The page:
Bezos Says Amazon Will Announce Second Headquarters by Year End

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Amazon.com Inc. (NASDAQ: AMZN) founder Jeff Bezos said his company will announce the location of its second headquarters by the end of the year. Cities have been aggressively vying for it, as it is supposed to create tens of thousands of jobs.

Residents and businesses in some cities believe the move would be a mixed blessing because Amazon would receive huge tax credits and would put a strain on infrastructure and raise real estate prices. Nevertheless, a city will get to test those theories well into 2019 and 2020 when the location actually will be built.

According to CNBC:

“The answer is very simple,” Bezos told David Rubenstein, the president of the Economic Club of Washington D.C. and the cofounder of the Carlyle Group. “We will answer the decision before the end of the year.”

The reason to create a second headquarters has always been fuzzy. Almost certainly no other large U.S. company has a second headquarters. One is enough to hold senior staff and perhaps a large part of operations. Amazon’s headquarters is in Seattle, where it has tens of thousands of square feet of space. Any other location, for any other company, would be a place to put a factory, distribution center or home for a division. Bezos does not think that is enough.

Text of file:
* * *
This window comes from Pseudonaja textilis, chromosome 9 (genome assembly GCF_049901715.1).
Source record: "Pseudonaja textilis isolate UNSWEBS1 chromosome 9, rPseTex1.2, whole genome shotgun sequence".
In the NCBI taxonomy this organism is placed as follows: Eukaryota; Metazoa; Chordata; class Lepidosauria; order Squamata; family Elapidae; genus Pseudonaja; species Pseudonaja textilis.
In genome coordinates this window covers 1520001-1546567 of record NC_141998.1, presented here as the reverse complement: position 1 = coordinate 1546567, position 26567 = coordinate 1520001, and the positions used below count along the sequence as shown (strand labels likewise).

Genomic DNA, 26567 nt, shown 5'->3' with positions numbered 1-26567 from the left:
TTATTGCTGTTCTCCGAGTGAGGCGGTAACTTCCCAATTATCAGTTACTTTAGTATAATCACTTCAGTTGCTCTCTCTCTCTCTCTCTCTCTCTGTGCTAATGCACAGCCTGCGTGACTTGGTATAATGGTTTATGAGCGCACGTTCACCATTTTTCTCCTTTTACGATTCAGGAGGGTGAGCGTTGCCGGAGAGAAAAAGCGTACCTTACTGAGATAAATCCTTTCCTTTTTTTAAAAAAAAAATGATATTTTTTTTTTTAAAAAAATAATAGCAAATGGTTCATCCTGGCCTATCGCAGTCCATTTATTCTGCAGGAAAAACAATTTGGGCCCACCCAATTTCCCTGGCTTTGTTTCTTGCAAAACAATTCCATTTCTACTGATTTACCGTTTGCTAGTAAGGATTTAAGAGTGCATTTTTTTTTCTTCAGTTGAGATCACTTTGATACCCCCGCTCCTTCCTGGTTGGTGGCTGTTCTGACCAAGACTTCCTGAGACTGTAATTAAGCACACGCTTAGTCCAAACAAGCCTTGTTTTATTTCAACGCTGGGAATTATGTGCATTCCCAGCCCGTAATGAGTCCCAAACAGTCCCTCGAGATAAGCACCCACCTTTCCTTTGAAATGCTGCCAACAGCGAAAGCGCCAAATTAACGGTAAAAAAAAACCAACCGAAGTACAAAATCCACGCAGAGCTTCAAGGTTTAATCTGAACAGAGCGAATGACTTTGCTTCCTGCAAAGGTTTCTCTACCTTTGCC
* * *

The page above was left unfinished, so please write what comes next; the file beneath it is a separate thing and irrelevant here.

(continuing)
Amazon launched its quest to find a second headquarters on September 7, 2017. The company’s management wrote:

Amazon today announced plans to open Amazon HQ2, a second company headquarters in North America. Amazon expects to invest over $5 billion in construction and grow this second headquarters to include as many as 50,000 high-paying jobs. In addition to Amazon’s direct hiring and investment, construction and ongoing operation of Amazon HQ2 is expected to create tens of thousands of additional jobs and tens of billions of dollars in additional investment in the surrounding community.

It added that it had some “preferences” for the location:

  • Metropolitan areas with more than one million people
  • A stable and business-friendly environment
  • Urban or suburban locations with the potential to attract and retain strong technical talent
  • Communities that think big and creatively when considering locations and real estate options

The winning city will get the spoils, and the burden that goes with them.